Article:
Parkinson's Action Network Awards $12,500 to University of Pittsburgh Postdoctoral Scholar and Researcher-Advocate, Laurie Sanders, Ph.D.
WASHINGTON, D.C.; AUGUST 8, 2012 – The Parkinson’s Action Network (PAN) announced today that Laurie Sanders, Ph.D., is the recipient of a Parkinson’s Action Network Postdoctoral Advocacy Prize, supported by Teva Pharmaceuticals. The Parkinson’s Action Network (PAN) established this prize as part of an effort to recognize members of the scientific community for their advocacy and community outreach work.
Sanders serves as a leader in PAN’s grassroots advocacy program and reaches out to her Senators and Representative about issues important to the Parkinson’s community. She has spoken to local Pittsburgh-area support group meetings and regularly does community outreach to help educate the general public about Parkinson’s disease and the need for federal research funding. Not only does she incorporate her advocacy experiences in the courses she teaches, she also works within the university to encourage other postdoctoral researchers to make advocacy and public outreach an integral component of their work.
PAN believes Sanders is helping pioneer a whole new level of advocacy and engagement on behalf of the Parkinson’s community.
“This prize is not about rewarding promising research, but rather, commending scientific researchers for the important role they play in the fight for federal funding and policy support for the 500,000 to 1.5 million Americans living with Parkinson’s disease,” said Parkinson’s Action Network CEO Amy Comstock Rick. “In our advocacy work here in Washington, D.C., we’ve learned that researchers working in the lab and with patients bring a unique perspective and powerful voice to discussions with policymakers. We hope this prize encourages more researchers like Laurie to participate in advocacy and community outreach efforts because, almost more than anyone else, they understand the critical role of NIH and other federal funding at their universities and institutions,” Rick added.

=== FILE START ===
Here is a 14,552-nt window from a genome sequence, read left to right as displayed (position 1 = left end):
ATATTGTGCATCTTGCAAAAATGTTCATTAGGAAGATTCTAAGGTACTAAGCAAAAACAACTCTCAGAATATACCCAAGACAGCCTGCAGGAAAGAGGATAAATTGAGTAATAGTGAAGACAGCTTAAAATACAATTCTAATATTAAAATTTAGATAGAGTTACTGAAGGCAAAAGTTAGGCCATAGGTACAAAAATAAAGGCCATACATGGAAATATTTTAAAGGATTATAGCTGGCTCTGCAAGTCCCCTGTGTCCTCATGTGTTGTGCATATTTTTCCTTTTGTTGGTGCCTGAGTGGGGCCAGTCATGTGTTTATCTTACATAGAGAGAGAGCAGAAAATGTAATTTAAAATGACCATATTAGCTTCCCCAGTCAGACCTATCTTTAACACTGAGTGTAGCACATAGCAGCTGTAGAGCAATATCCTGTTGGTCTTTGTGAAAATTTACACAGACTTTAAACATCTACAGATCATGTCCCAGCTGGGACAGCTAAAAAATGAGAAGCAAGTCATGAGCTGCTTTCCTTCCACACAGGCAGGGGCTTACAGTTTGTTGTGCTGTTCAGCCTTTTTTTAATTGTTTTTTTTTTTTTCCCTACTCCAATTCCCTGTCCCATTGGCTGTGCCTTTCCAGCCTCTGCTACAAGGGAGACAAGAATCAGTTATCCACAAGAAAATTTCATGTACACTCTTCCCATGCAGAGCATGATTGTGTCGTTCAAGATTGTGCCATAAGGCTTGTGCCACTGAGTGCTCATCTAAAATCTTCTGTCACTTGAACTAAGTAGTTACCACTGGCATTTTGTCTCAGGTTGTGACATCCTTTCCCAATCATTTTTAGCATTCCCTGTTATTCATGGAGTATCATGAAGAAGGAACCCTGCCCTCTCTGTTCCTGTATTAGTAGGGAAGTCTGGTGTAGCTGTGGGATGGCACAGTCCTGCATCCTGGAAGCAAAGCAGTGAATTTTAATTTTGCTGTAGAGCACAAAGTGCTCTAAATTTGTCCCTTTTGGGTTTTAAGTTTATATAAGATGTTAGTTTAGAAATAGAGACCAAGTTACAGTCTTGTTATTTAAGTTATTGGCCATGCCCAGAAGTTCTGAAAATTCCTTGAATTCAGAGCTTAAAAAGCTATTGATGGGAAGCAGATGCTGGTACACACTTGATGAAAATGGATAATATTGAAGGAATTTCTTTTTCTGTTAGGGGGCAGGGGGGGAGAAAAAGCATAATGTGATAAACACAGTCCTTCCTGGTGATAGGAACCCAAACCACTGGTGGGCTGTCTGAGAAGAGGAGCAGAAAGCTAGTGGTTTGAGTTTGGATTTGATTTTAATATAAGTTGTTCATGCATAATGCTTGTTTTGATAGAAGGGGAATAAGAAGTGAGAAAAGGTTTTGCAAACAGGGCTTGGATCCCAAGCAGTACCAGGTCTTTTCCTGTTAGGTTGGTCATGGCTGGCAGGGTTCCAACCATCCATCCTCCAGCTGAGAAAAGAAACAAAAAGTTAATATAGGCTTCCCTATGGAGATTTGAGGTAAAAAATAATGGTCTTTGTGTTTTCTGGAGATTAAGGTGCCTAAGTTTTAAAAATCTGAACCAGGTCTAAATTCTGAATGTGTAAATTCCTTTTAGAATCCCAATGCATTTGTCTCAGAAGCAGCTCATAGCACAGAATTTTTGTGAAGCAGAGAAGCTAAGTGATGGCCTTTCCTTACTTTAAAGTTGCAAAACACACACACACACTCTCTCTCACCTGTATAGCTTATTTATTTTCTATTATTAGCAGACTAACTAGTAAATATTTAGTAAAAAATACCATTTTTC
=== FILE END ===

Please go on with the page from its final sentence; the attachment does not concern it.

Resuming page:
"PAN brings the scientific community and patients together so that both sides have a better understanding of one another -- and for many researchers, doing advocacy and outreach work is the first time they actually meet people with the disease they're researching," said Kevin Wilson, Director of Public Policy for the American Society for Cell Biology. "This prize is the most significant single effort I've ever seen in breaking down the silos and encouraging the scientific community to work with patient groups to educate around why research funding is so important," Wilson added.
The Parkinson’s Action Network Postdoctoral Advocacy Prize will be presented at PAN’s annual Morris K. Udall Awards Dinner in Washington, D.C., on October 3, 2012.
About the Parkinson’s Action Network
The Parkinson’s Action Network is the unified voice of the Parkinson’s community advocating for better treatments and a cure. In partnership with other Parkinson’s organizations and its powerful grassroots network, PAN educates the public and government leaders on better policies for research and an improved quality of life for people living with Parkinson’s. For more information about PAN, go to parkinsonsaction.org.
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Carol Blymire, Director of Communications
202.638.4101 x113 (office)